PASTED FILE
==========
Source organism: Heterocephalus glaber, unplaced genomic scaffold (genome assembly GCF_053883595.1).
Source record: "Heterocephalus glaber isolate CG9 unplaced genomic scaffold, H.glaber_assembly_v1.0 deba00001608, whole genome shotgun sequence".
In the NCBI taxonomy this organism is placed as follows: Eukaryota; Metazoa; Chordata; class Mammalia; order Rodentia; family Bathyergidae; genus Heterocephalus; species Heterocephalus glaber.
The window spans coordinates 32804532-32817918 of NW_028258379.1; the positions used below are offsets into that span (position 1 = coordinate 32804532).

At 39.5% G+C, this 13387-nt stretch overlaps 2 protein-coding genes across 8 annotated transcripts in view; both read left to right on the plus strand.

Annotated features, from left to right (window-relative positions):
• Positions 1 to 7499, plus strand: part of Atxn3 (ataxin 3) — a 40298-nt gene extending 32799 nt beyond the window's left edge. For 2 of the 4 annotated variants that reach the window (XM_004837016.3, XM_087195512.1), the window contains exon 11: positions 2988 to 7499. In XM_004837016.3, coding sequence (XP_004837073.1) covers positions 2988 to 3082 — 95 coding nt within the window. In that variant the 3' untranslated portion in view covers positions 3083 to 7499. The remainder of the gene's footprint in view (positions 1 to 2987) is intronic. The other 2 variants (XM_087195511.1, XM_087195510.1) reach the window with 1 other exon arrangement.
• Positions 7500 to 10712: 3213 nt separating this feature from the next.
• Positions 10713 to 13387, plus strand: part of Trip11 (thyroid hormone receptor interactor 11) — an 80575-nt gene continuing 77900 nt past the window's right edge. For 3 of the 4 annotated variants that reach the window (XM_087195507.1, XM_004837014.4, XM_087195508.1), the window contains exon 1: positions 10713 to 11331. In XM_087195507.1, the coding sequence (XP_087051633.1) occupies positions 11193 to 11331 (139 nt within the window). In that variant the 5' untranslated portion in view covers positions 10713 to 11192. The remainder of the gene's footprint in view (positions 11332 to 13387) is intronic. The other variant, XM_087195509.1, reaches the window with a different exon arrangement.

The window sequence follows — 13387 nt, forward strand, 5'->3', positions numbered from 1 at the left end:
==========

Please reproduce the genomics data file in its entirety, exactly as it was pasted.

Source organism: Heterocephalus glaber, unplaced genomic scaffold (genome assembly GCF_053883595.1).
Source record: "Heterocephalus glaber isolate CG9 unplaced genomic scaffold, H.glaber_assembly_v1.0 deba00001608, whole genome shotgun sequence".
In the NCBI taxonomy this organism is placed as follows: Eukaryota; Metazoa; Chordata; class Mammalia; order Rodentia; family Bathyergidae; genus Heterocephalus; species Heterocephalus glaber.
The window spans coordinates 32804532-32817918 of NW_028258379.1; the positions used below are offsets into that span (position 1 = coordinate 32804532).

At 39.5% G+C, this 13387-nt stretch overlaps 2 protein-coding genes across 8 annotated transcripts in view; both read left to right on the plus strand.

Annotated features, from left to right (window-relative positions):
• Positions 1 to 7499, plus strand: part of Atxn3 (ataxin 3) — a 40298-nt gene extending 32799 nt beyond the window's left edge. For 2 of the 4 annotated variants that reach the window (XM_004837016.3, XM_087195512.1), the window contains exon 11: positions 2988 to 7499. In XM_004837016.3, coding sequence (XP_004837073.1) covers positions 2988 to 3082 — 95 coding nt within the window. In that variant the 3' untranslated portion in view covers positions 3083 to 7499. The remainder of the gene's footprint in view (positions 1 to 2987) is intronic. The other 2 variants (XM_087195511.1, XM_087195510.1) reach the window with 1 other exon arrangement.
• Positions 7500 to 10712: 3213 nt separating this feature from the next.
• Positions 10713 to 13387, plus strand: part of Trip11 (thyroid hormone receptor interactor 11) — an 80575-nt gene continuing 77900 nt past the window's right edge. For 3 of the 4 annotated variants that reach the window (XM_087195507.1, XM_004837014.4, XM_087195508.1), the window contains exon 1: positions 10713 to 11331. In XM_087195507.1, the coding sequence (XP_087051633.1) occupies positions 11193 to 11331 (139 nt within the window). In that variant the 5' untranslated portion in view covers positions 10713 to 11192. The remainder of the gene's footprint in view (positions 11332 to 13387) is intronic. The other variant, XM_087195509.1, reaches the window with a different exon arrangement.

The window sequence follows — 13387 nt, forward strand, 5'->3', positions numbered from 1 at the left end: